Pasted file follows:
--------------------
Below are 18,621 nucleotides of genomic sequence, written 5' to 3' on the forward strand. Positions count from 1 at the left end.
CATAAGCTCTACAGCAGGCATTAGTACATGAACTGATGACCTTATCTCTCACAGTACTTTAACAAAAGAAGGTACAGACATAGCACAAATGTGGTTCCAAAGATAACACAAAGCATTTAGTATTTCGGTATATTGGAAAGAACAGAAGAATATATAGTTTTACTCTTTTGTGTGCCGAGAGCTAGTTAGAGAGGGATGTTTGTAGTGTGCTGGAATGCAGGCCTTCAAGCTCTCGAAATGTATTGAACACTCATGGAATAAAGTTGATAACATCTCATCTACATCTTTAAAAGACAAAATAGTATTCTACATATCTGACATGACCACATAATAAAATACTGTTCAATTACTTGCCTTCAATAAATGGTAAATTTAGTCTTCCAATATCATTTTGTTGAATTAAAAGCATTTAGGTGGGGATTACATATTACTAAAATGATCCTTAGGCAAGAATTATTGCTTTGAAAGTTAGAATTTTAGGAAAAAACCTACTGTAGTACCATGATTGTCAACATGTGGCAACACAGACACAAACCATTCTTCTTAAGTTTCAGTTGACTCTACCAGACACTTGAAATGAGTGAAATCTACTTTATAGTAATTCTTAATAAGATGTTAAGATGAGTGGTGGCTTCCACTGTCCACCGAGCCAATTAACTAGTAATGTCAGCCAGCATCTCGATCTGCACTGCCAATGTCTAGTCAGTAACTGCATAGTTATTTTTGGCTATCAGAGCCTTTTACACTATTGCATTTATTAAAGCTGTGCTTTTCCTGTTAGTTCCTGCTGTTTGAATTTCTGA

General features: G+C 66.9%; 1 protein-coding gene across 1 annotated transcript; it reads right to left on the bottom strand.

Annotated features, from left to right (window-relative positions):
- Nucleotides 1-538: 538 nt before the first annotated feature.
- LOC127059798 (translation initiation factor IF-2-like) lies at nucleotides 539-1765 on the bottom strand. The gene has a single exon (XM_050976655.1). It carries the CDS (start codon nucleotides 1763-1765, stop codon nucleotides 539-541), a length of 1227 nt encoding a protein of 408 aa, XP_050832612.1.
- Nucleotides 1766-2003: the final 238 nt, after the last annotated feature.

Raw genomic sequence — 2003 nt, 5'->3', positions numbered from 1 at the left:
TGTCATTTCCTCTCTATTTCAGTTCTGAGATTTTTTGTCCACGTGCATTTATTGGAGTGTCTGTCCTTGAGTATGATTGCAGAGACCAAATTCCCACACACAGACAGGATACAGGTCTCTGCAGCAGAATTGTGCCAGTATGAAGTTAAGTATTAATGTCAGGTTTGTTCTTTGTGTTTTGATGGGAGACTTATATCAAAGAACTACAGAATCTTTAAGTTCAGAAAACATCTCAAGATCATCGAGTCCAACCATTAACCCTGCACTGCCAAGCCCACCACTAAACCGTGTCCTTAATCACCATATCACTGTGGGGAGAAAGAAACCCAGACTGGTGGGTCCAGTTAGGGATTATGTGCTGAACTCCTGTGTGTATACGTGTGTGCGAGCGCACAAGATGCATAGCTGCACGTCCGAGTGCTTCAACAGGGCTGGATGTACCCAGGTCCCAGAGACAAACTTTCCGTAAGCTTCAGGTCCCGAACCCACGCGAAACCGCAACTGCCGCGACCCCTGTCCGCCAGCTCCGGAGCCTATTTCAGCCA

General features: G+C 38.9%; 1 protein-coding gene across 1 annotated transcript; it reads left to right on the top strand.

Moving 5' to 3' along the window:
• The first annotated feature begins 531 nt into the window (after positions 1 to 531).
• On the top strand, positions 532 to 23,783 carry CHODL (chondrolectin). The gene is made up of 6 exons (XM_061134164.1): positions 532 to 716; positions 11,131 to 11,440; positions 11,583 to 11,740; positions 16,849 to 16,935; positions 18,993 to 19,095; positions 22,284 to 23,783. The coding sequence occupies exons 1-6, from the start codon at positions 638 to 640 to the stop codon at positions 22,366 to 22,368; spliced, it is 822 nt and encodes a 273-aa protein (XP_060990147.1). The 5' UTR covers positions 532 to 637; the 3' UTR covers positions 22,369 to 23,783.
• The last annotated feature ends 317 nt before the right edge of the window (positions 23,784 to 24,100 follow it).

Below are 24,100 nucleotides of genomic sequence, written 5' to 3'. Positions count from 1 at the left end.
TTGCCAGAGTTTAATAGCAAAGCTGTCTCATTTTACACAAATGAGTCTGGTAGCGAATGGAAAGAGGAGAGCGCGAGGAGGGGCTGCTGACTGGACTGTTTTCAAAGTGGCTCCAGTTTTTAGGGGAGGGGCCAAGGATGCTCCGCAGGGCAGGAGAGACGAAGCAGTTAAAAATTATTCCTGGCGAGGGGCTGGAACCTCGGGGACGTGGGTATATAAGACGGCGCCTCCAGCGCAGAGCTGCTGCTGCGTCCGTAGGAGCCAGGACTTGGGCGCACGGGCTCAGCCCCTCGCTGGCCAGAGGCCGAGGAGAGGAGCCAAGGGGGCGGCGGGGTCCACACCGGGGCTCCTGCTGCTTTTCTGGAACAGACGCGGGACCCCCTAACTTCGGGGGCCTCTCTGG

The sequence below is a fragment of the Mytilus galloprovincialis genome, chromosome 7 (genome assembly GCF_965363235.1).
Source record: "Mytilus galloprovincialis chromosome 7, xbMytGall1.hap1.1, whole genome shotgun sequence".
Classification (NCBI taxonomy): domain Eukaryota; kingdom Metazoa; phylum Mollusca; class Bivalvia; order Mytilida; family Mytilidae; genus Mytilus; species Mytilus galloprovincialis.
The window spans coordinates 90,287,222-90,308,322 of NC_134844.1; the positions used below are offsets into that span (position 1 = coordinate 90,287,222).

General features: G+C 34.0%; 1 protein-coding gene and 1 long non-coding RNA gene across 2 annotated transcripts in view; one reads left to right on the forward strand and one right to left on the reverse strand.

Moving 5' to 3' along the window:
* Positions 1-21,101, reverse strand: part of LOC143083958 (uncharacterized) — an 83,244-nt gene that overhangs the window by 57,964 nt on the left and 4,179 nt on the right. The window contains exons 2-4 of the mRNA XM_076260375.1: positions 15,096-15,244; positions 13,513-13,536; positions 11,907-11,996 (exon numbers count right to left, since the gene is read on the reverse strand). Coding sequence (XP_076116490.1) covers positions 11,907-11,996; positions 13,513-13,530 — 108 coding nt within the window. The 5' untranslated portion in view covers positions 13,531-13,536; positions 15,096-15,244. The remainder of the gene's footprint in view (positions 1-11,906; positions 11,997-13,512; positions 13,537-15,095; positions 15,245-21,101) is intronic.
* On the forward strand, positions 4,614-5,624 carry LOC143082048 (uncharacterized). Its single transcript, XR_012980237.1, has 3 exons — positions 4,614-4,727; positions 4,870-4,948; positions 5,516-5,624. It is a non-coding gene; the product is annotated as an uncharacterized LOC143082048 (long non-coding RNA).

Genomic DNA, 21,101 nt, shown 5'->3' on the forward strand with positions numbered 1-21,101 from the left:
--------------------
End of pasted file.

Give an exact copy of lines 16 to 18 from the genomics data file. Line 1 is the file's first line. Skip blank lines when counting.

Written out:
TTGCCAGAGTTTAATAGCAAAGCTGTCTCATTTTACACAAATGAGTCTGGTAGCGAATGGAAAGAGGAGAGCGCGAGGAGGGGCTGCTGACTGGACTGTTTTCAAAGTGGCTCCAGTTTTTAGGGGAGGGGCCAAGGATGCTCCGCAGGGCAGGAGAGACGAAGCAGTTAAAAATTATTCCTGGCGAGGGGCTGGAACCTCGGGGACGTGGGTATATAAGACGGCGCCTCCAGCGCAGAGCTGCTGCTGCGTCCGTAGGAGCCAGGACTTGGGCGCACGGGCTCAGCCCCTCGCTGGCCAGAGGCCGAGGAGAGGAGCCAAGGGGGCGGCGGGGTCCACACCGGGGCTCCTGCTGCTTTTCTGGAACAGACGCGGGACCCCCTAACTTCGGGGGCCTCTCTGG

The sequence below is a fragment of the Mytilus galloprovincialis genome, chromosome 7 (genome assembly GCF_965363235.1).
Source record: "Mytilus galloprovincialis chromosome 7, xbMytGall1.hap1.1, whole genome shotgun sequence".